The Virtuoso

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John MacDonald, a brilliant landscape painter and thoughtful writer and teacher, has offered some very interesting observations about five roles you can play as a painter. Somewhat like an actor, the talented artist has the ability to switch roles as needed. Whether you create as a Poet, Reporter, Storyteller, Designer, or Virtuoso, is really up to you, but is determined by your conceptual intent.

It’s been a thought provoking series, I hope you have enjoyed it and gained an appreciation for the roles you can play as an artist. This week we conclude the series by speaking of the Virtuoso artist. All credit for the series goes to John MacDonald, he is the one that sparked an interest in me to pursue the subject after reading a couple of his newsletters discussing the five possible roles in which an artist can maneuver. If you’ve missed any of the previous articles, I encourage you to check them out. You may find them HERE. (To enlarge images shown below, just click them)


The Virtuoso

When I think of the word “Virtuoso”, I think of someone that is an absolute master of several disciplines, kind of like a Renaissance man…for example one that is a master musician, painter, architect, photographer, inventor, etc. In the 1828 edition of the “American Dictionary of the English Language”, the word “virtuoso” does not even appear, but the word “virtuous” does. One of the definitions describing that word is “Having great or powerful properties”; I like that because it describes the ability of the Virtuoso.

Abram Efimovich Arkhipov (1862-1930) – “Girl from Lesnoye” – 46″ x 37″ – Oil


A more common use of the term today describes a person that is extremely skilled and impressive in music or another artistic pursuit, kind of the opposite of “a jack of all trades, but a master of none.” When one examines personality types, a Virtuoso is described as one who loves to explore with their hands and their eyes, touching and examining the world around them with an impressive diligence, a casual curiosity, and a healthy dose of skepticism. They are natural makers, moving from project to project.

I think many of us would like to be really good at one thing but will never attain to it because of lack of effort, education, perseverance, passion, focus, and persistence. The Virtuoso is the poster child for overcoming all resistance.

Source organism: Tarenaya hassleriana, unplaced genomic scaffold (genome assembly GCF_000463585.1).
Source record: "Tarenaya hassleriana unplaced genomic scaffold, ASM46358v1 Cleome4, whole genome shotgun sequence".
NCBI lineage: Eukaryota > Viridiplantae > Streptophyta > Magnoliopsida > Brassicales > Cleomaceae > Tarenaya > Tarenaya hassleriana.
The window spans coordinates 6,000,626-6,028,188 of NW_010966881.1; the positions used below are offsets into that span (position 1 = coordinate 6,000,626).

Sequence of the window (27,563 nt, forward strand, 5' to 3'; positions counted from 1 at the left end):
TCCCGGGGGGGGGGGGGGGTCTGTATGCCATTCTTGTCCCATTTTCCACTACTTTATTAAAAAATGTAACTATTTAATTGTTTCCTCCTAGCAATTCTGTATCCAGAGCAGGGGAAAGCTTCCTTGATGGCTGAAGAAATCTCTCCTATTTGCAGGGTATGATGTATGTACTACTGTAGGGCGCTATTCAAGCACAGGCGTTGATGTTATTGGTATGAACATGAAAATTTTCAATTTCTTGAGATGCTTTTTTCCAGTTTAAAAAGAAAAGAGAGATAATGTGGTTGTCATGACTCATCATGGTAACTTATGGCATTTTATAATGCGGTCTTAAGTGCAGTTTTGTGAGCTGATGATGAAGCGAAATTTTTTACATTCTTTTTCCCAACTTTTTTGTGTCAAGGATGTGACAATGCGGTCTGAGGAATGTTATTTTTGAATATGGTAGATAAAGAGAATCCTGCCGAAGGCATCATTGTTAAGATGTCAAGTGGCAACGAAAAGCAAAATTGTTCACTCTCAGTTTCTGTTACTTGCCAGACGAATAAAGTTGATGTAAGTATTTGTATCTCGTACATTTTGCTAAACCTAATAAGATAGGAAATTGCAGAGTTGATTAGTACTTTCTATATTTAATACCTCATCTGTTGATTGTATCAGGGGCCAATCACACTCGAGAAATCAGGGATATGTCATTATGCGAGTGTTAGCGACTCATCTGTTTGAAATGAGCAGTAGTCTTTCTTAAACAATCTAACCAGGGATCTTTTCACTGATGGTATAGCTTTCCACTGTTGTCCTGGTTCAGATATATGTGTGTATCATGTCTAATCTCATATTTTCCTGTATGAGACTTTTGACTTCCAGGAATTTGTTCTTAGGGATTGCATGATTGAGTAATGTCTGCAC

John MacDonald has described the Virtuoso artist as one that places less emphasis on WHAT is painted but HOW it is painted. “The point of the painting is how skillfully the paint is applied to the surface. The quality of the brushstrokes used to portray an object is as important as the ability of the artist to create the illusion of the object.”

Anders Zorn (1860-1920) – “Night Effect” – 17″ x 12″ – Oil (1895)


Frans Hals (1581-1666) – “The Smoker” (Detail) – Full size: 19″ x 18″


So what qualities must a Virtuoso painter possess? John MacDonald continues: “To be a virtuosic painter, it’s necessary to have superb technical skills in the use of any instrument or method that is used to apply the paint…brushes, palette knife, glazing, working thick and thin, etc. It also requires the confidence to work directly and the patience to focus on a single brushstroke and redo it if necessary. The goal is to carefully, deliberately, and slowly paint in a way that the brushwork appears spontaneous, loose, and quickly done. As Richard Schmid once commented, the way a painting appears isn’t necessarily how it was painted. Schmid is an excellent contemporary example of a virtuoso painter.”

Richard Schmid (1934-2021) – “Ridge House” – 18″ x 25″ – Gouache (1989)

Joaquin Sorolla (1863-1923) – “Mending the Sail” – 87″ x 119″ – Oil (1896)


Another quality of a Virtuoso painter is that they move comfortably between roles and are a master of all of them, John Singer Sargent is a prime example of this.

John Singer Sargent (1856-1925) – “The Fountain, Villa Torlania, Frascati, Italy” – 28″ x 22″ – Oil


In closing, MacDonald offers this: “Painting theory is one thing, actually painting is another. The reality is that we often play multiple roles in a single painting. A story painting can have a noticeable mood and be painted with bravura brushwork that leaps off the canvas, but if all three – story, mood, and brushwork – demand our attention equally, then the painting will suffer for it. Our intention demands that there be one primary role. ‘Don’t try to say two things on one canvas.’ Our intention determines our role during the course of a painting, so stick with that role! It’s helpful to distinguish between intention and style. Our intention is the message we want to convey in a single painting; style is the unique character that runs through our entire body of work – it’s the sum of our intentions.”

Once again, a huge THANK YOU to John MacDonald for his insights and willingness to share them.


To view John MacDonald’s website, click HERE.


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